The first picture shows how the low fault scarp blocks the stream, ponding the water and creating a swamp. This gradually fills up with carbon rich plant material (peat) so that eventually the surface of the swamp becomes level with the top of the scarp and the river flows straight across it.
At Hokuri Creek, by a quirk of fate, the river found a new outlet several hundred years ago, eroding downwards and exposing the sequence of peats and earthquake debris layers like pages in a book.This does mean however that the record of the two or three most recent earthquakes is not available here. You can see how scientists used a ladder to access good sampling points.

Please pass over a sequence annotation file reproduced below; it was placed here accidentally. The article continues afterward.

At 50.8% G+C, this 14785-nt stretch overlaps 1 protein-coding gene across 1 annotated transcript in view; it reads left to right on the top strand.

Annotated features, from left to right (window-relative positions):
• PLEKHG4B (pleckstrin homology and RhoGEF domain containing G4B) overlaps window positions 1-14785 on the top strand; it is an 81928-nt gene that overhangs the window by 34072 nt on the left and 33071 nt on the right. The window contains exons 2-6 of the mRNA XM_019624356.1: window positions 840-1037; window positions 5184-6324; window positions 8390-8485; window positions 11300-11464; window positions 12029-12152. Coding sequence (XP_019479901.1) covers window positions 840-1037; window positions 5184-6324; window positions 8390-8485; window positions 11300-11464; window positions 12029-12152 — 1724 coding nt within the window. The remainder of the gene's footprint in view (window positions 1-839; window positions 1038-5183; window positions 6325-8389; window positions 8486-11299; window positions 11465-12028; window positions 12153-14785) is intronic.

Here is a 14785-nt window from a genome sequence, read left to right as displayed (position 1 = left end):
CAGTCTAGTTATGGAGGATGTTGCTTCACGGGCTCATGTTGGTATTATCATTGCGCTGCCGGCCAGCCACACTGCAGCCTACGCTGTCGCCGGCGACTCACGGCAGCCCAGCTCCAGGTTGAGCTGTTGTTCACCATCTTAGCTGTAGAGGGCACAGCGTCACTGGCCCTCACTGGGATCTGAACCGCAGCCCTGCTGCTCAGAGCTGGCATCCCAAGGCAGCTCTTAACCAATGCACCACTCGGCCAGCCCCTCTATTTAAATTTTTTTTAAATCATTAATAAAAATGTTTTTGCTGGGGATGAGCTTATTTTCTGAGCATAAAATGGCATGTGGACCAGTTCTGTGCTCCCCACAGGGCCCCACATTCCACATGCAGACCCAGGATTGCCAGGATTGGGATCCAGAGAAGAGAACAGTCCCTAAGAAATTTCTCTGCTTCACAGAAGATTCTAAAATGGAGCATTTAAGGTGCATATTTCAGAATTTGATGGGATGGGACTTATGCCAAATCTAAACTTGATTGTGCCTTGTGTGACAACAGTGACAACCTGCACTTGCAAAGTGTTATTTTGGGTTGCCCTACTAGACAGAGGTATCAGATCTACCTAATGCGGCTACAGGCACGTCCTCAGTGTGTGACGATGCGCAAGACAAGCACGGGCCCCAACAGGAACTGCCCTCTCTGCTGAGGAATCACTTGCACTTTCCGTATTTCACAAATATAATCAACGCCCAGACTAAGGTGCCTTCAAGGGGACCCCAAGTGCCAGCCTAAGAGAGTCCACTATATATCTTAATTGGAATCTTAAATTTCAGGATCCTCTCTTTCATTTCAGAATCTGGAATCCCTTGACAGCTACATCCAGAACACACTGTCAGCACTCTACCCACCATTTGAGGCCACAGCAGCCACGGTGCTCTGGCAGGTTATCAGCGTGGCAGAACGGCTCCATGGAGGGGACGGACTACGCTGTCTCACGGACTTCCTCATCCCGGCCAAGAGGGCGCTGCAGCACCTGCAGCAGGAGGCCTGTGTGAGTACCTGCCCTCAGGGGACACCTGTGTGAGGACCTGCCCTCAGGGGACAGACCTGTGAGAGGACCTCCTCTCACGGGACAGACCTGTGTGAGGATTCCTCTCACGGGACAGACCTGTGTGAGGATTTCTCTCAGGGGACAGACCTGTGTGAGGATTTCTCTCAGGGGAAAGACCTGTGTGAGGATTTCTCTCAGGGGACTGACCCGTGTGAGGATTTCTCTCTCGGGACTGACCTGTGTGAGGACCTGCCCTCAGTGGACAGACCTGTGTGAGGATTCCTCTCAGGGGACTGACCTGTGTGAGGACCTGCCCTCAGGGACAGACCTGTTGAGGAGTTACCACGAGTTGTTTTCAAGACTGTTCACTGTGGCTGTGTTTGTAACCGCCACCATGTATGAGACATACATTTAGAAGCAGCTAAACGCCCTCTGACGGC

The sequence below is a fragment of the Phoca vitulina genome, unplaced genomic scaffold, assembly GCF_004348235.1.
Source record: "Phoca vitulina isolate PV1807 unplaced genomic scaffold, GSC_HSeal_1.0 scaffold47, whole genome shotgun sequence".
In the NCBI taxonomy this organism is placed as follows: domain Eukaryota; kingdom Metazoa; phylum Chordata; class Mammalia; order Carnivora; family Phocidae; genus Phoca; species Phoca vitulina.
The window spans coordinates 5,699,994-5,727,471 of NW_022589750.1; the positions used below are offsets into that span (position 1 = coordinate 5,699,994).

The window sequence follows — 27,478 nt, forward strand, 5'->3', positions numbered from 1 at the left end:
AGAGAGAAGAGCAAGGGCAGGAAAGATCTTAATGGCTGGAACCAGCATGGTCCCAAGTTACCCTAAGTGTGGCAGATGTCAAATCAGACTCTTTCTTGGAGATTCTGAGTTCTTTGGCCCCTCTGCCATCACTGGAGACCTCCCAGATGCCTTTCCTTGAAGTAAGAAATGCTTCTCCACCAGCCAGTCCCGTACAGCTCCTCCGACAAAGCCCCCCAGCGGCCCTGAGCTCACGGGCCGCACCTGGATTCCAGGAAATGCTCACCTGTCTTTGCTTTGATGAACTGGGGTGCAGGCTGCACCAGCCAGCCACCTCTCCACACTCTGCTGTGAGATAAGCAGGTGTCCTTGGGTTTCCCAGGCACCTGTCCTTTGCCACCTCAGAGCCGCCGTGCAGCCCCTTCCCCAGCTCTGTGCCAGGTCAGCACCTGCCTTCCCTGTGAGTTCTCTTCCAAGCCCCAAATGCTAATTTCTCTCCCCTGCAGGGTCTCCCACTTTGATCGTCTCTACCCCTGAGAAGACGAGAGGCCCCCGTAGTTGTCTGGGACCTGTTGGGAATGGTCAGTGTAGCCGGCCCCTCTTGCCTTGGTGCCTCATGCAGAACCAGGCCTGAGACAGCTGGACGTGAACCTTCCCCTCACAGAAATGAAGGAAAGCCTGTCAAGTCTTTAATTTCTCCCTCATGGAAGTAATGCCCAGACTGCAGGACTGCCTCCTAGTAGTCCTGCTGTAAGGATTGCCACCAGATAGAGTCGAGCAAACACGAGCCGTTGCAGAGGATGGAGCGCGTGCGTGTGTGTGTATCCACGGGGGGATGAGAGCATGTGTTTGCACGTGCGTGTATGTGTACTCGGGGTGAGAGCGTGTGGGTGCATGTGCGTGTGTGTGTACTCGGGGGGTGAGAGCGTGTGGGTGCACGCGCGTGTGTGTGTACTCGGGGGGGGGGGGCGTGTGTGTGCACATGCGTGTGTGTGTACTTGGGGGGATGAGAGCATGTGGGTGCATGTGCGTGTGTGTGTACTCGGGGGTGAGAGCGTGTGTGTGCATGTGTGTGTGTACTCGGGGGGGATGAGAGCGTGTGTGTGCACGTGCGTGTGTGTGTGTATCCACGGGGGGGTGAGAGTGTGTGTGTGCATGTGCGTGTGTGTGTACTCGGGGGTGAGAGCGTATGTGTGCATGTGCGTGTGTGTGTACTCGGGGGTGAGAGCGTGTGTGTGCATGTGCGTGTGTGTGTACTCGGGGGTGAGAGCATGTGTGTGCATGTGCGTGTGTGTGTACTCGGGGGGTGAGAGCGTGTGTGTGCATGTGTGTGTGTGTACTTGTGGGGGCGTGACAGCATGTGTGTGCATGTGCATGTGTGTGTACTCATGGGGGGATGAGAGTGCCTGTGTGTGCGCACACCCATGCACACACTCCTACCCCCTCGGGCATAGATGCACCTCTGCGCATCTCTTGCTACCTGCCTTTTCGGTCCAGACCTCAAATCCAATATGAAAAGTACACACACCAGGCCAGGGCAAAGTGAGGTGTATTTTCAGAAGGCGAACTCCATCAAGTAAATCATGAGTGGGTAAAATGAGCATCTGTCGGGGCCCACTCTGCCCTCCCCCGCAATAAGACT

Amazingly, they were able to trace 24 earthquakes going back over the last 8000 years. Records of the two or three most recent 'quakes, missing from this sequence, have been found in a more recent study at the nearby John O'Groats swamp. Scientists were able to recover several sediment cores there that complete the sequence.
|EQ histories compiled by U.Cochran@GNS Science|
This map shows the location of Hokuri Creek in the southern section of the Alpine Fault. The earthquake record it provides tells us a history of large events in the southern and central section of the fault.
This project has been led by GNS Scientists Kelvin Berryman, Ursula Cochran and Kate Clark. The media release about it can be found here, or go to the GNS Science website learning pages here.